Bills won't fix problems with medical marijuana

By the Herald editorial staff

Forgive the hackneyed phrase, but the good, the bad and the ugly almost fits the trio of marijuana bills that state lawmakers plan to introduce when the Legislature meets next month.

We say almost fits, because the best of the lot, Sen. Jerome Delvin's proposal to require medical marijuana patients to carry a state-issued identification card, isn't exactly good.

It's just not bad.

For police trying to determine whether someone caught with marijuana has a legitimate medical need, the cards could save time and trouble.

We're just worried that it's a solution in search of a problem. Inappropriate arrests don't seem to be a major problem, and it's not clear why a doctor's recommendation that medical users are already required to obtain isn't sufficient.

But other than the cost of the bureaucracy needed to manage the cards, there's no real downside to the plan.

The same isn't true for Rep. Larry Haler's bill.

The Richland Republican's concerns about drug use may be based on good intentions, but his proposal is bad.

Haler's bill wouldn't so much reform Washington's medical marijuana law as render it useless.

As it stands, the law does a poor job of meeting the needs of patients, despite a clear mandate from Washington voters.

Those suffering from a terminal or debilitating illness are allowed to possess a 60-day supply of marijuana with a written recommendation from a doctor.

But it's practically impossible to obtain the drug legally. Most people who need marijuana to ease their suffering resort to the same black market that supplies illicit drug users.

That's not what state voters had in mind when they overwhelmingly approved medical marijuana use more than a decade ago.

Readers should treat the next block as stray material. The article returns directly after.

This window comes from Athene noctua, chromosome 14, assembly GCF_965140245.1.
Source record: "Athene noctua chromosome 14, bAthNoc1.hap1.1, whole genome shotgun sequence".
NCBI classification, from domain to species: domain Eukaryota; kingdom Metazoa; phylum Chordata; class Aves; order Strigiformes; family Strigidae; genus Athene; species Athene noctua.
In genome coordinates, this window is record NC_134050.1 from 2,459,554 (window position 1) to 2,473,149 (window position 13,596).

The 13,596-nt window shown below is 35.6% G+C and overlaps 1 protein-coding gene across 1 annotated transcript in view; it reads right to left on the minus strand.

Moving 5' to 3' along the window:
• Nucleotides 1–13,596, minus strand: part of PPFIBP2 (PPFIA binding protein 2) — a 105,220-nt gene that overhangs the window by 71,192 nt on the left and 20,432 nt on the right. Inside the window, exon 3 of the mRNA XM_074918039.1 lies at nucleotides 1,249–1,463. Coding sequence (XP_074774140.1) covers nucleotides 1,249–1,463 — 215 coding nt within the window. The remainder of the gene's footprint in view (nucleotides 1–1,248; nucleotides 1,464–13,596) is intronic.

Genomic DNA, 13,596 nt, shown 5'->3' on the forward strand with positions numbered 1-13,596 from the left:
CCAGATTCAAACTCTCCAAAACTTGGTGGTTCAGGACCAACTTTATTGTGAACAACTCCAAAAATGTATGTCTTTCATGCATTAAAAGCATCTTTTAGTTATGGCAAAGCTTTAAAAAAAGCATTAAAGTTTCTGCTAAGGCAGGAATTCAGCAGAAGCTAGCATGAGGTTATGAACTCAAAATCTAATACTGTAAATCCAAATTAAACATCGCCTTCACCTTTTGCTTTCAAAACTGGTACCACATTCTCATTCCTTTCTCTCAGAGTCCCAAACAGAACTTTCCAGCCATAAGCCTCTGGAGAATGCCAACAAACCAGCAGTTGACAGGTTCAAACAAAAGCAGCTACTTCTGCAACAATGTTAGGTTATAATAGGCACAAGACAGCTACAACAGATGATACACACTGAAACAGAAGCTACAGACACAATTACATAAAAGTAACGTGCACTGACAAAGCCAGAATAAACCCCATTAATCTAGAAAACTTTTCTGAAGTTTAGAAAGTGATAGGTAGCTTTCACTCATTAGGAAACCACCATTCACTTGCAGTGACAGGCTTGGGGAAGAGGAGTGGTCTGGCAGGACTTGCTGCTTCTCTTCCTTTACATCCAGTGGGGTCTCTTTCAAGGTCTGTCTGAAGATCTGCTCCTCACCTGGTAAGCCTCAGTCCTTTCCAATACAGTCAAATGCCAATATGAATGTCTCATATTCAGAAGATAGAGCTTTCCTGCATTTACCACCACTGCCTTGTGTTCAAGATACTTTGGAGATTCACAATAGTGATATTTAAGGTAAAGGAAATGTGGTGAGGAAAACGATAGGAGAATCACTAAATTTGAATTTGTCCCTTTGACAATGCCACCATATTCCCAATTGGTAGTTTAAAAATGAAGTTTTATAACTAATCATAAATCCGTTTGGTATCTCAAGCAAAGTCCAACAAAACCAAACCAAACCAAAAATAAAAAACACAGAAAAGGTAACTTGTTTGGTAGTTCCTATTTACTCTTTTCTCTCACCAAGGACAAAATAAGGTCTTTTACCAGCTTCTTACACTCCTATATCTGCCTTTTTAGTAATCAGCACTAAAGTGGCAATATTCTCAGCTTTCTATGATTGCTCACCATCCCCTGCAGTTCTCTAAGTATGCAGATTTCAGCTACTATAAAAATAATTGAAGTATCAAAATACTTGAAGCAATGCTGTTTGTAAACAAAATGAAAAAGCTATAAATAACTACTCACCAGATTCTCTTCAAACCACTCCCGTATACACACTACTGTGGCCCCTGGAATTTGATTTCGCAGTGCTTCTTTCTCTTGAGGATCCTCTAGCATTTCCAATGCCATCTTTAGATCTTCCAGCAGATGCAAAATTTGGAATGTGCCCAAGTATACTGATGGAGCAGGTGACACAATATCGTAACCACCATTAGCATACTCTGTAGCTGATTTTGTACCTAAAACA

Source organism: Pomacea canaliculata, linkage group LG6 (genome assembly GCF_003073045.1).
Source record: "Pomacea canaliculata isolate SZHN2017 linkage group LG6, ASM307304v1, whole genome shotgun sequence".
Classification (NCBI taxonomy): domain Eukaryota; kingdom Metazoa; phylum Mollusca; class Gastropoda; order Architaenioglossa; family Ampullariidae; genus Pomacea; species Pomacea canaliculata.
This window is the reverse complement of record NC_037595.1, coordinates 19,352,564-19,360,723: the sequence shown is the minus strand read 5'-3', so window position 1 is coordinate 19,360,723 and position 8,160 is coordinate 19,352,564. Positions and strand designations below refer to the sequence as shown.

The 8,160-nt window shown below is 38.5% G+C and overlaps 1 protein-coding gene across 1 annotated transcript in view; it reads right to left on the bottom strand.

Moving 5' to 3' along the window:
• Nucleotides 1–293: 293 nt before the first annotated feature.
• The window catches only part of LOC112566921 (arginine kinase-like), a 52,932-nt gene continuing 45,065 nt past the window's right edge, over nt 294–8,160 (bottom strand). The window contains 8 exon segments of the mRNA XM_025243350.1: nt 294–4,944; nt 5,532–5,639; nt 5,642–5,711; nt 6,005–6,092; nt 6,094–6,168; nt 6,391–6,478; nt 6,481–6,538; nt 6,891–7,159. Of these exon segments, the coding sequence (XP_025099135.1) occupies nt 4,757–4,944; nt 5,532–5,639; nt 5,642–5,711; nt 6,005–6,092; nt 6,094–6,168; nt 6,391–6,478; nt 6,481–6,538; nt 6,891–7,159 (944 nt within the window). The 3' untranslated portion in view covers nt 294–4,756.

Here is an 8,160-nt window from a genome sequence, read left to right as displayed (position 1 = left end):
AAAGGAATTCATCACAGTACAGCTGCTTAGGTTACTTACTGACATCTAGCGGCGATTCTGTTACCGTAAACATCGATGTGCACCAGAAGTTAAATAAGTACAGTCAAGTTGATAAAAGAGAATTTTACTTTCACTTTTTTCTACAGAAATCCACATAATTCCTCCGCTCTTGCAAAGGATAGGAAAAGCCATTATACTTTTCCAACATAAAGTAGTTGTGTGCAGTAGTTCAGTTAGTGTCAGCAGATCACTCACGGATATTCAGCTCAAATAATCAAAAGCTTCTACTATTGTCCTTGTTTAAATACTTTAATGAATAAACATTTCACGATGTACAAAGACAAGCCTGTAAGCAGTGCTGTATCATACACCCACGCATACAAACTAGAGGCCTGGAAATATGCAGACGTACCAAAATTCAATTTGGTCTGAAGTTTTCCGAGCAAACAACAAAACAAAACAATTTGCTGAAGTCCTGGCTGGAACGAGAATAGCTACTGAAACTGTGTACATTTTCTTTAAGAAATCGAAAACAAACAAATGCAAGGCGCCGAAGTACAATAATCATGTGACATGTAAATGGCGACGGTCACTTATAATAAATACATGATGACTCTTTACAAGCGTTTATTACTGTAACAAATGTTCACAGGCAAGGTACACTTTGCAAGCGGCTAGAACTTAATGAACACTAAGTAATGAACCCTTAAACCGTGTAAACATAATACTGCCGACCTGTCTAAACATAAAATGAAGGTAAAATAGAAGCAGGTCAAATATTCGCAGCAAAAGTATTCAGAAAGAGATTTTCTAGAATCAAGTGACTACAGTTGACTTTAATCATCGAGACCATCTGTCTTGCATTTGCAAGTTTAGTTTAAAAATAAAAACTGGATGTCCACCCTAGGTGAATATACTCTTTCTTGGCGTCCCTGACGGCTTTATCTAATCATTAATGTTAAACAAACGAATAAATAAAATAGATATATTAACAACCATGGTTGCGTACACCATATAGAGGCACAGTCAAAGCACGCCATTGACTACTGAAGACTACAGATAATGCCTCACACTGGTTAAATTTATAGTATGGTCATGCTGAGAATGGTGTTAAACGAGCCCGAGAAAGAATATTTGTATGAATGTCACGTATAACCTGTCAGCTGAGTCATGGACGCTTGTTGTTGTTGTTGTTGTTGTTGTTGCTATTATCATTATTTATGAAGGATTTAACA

Unfortunately, Haler's plans threaten to make it even tougher on patients.

Under his bill, patients wouldn't be allowed to use a medical marijuana defense against narcotics charges if their drugs weren't produced in compliance with state and federal product safety laws.

Although it's not in the current version of the bill, Haler said his ultimate goal is to require patients to obtain marijuana through a prescription from a pharmacy.

The problem is no pharmacy is likely to risk the consequences of defying federal narcotic laws. Haler's plan would effectively eliminate any legal avenue for medical marijuana.

That's bad for victims of cancer, glaucoma, multiple sclerosis, AIDS and chronic pain who find some relief from marijuana.

And the ugly?

Legislation introduced by Rep. Mary Lou Dickerson, D-Seattle, fits the bill. Her proposal would legalize marijuana and sell it in state liquor stores.

Dickerson's measure won't get a serious look in the Legislature, but it does threaten to marginalize the serious problem legitimate medical marijuana users face in getting the help they need.

Where the use of marijuana can ease human suffering, Washington residents have said they want it to be available. The state has failed to comply adequately with that directive.

Lawmakers ought to be working on ways to fulfill their obligation to meet the will of the people. The bills we've seen won't do it.